Does It Scale?
A preoccupation with scale permeates the contemporary market economy; what other mechanisms might produce the conditions for meaningful change?
The scale question
Imagine. You are standing around, talking about somebody’s business or livelihood endeavour For the purpose of this text, we circle between terms of “business”, “venture”, “project”, and “livelihood endeavour”, and take up an expansive definition of “enterprise” proposed by activist lawyer Janelle Orsi as“any productive activity that could bring us sustenance”. (perhaps your own). Maybe you are experiencing this undertaking first-hand, noting its material details, its undeniable existence as a fact on the ground, and the intricate relationships within which it operates. Then someone asks, “So, does it scale?” It is a potent question, that snakes through our understanding of business, bringing with it a snarl of things to be unravelled.
Scale is thelingua francaand the bugbear of business. For the non-conventional business practitioner, the question — “Does it scale?” — is a persistent refrain, voiced by parents, funders, business advisors, and party guests. It can be a covert means of expressing scepticism, or, stated sincerely, enfold a set of expectations that merit further scrutiny. That bigger would be better goes without saying: “scale” is code for scaling up.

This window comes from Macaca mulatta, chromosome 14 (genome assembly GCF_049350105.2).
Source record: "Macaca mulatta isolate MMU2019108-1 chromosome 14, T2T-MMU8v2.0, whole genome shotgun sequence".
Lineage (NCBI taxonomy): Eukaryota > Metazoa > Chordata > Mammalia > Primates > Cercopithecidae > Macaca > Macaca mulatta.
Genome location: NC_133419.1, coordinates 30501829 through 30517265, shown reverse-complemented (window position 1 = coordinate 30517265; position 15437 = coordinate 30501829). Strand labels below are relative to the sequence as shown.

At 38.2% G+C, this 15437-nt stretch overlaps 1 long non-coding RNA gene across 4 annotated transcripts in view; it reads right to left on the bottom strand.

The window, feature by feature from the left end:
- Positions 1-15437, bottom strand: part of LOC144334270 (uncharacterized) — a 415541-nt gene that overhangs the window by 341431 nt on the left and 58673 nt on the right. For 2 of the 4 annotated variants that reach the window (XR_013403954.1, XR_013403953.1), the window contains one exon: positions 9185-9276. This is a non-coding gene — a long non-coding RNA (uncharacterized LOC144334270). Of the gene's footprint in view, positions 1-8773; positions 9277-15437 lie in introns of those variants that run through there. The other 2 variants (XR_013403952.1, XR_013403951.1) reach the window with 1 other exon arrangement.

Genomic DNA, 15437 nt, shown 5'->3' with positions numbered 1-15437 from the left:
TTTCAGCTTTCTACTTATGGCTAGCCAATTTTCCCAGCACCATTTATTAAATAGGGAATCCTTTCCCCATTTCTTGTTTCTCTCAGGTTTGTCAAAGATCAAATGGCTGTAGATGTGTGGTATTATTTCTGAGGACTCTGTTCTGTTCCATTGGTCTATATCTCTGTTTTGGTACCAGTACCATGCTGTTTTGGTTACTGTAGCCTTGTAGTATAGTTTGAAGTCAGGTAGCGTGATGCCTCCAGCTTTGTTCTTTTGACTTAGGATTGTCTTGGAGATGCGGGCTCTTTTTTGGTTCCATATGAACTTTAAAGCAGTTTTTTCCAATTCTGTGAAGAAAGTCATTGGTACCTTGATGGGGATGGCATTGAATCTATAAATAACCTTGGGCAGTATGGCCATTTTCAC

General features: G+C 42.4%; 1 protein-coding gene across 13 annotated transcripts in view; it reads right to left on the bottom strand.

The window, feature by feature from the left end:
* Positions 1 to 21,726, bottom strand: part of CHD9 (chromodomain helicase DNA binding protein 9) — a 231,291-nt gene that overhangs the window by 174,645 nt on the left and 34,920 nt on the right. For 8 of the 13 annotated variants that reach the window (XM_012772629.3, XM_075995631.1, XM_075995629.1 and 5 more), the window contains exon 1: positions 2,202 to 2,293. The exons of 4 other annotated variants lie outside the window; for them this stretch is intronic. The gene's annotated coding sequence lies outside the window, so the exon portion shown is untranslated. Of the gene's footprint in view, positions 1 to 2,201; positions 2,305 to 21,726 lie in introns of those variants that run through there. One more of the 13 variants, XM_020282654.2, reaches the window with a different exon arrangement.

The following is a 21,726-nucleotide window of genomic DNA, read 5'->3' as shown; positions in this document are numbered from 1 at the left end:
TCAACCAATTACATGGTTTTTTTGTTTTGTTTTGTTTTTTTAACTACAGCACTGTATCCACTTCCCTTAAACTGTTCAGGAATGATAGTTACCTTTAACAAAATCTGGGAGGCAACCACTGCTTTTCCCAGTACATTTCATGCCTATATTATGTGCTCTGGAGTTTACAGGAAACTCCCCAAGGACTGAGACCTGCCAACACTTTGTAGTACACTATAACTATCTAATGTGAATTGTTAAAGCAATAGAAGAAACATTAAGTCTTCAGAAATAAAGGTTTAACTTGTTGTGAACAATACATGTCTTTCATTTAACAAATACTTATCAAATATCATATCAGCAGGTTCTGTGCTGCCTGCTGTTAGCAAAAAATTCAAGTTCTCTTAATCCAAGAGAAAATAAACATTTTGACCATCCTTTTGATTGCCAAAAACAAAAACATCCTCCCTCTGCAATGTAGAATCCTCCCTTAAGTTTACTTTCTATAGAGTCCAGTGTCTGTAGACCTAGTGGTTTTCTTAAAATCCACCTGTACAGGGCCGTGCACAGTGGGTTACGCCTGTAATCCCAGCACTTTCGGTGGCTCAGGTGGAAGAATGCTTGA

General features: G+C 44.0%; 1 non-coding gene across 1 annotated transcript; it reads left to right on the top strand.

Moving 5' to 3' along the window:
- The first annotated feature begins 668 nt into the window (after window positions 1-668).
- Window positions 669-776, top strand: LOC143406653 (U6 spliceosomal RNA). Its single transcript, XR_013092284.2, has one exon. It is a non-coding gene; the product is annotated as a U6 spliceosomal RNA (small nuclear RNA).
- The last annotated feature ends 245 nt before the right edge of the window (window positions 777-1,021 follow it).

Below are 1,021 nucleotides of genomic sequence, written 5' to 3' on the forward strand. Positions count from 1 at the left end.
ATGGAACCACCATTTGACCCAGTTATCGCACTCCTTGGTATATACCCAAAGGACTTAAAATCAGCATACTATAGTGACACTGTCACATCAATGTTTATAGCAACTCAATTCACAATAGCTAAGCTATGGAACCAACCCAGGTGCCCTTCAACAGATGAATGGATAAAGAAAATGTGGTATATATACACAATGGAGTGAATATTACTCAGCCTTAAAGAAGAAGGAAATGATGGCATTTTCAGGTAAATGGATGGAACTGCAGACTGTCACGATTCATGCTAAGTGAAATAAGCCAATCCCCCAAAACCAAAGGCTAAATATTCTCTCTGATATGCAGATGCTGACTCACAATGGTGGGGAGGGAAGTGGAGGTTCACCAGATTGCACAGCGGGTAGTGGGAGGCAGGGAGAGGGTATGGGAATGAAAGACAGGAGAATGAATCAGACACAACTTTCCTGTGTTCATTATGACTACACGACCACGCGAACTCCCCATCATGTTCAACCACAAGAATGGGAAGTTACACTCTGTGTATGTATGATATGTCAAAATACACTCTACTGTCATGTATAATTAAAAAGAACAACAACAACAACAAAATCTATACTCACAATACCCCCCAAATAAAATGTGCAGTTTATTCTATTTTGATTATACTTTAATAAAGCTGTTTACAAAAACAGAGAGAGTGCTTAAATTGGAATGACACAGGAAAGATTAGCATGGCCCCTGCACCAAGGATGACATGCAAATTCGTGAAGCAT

A preoccupation with scale permeates the contemporary market economy, where a focus on output, financial profits, and economic growth goes largely unquestioned, in everything from corporate business strategy to the United Nations Sustainable Development Goals SDG 8: Promote sustained, inclusive and sustainable economic growth, full and productive employment and decent work for all. Scale also underscores arguments that the market economy is inherently unsustainable, in critiques levelled by ecological economics Daly, “A further critique of growth economics” and the degrowth movement Latouche, Degrowth Economics, which challenge the plausibility of unbridled (or even “sustainable”) economic expansion. A focus on scale pits those who advocate for small-scale, local initiatives Illich, Tools for Conviviality; Schumacher, Small is Beautiful against those who see these as irrelevant, utopian-nostalgic forms, unable to meet the magnitude of the problem: a voracious “grow or die” capitalist system. Scharzer, No Local: Why Small-Scale Alternatives Won't Change the World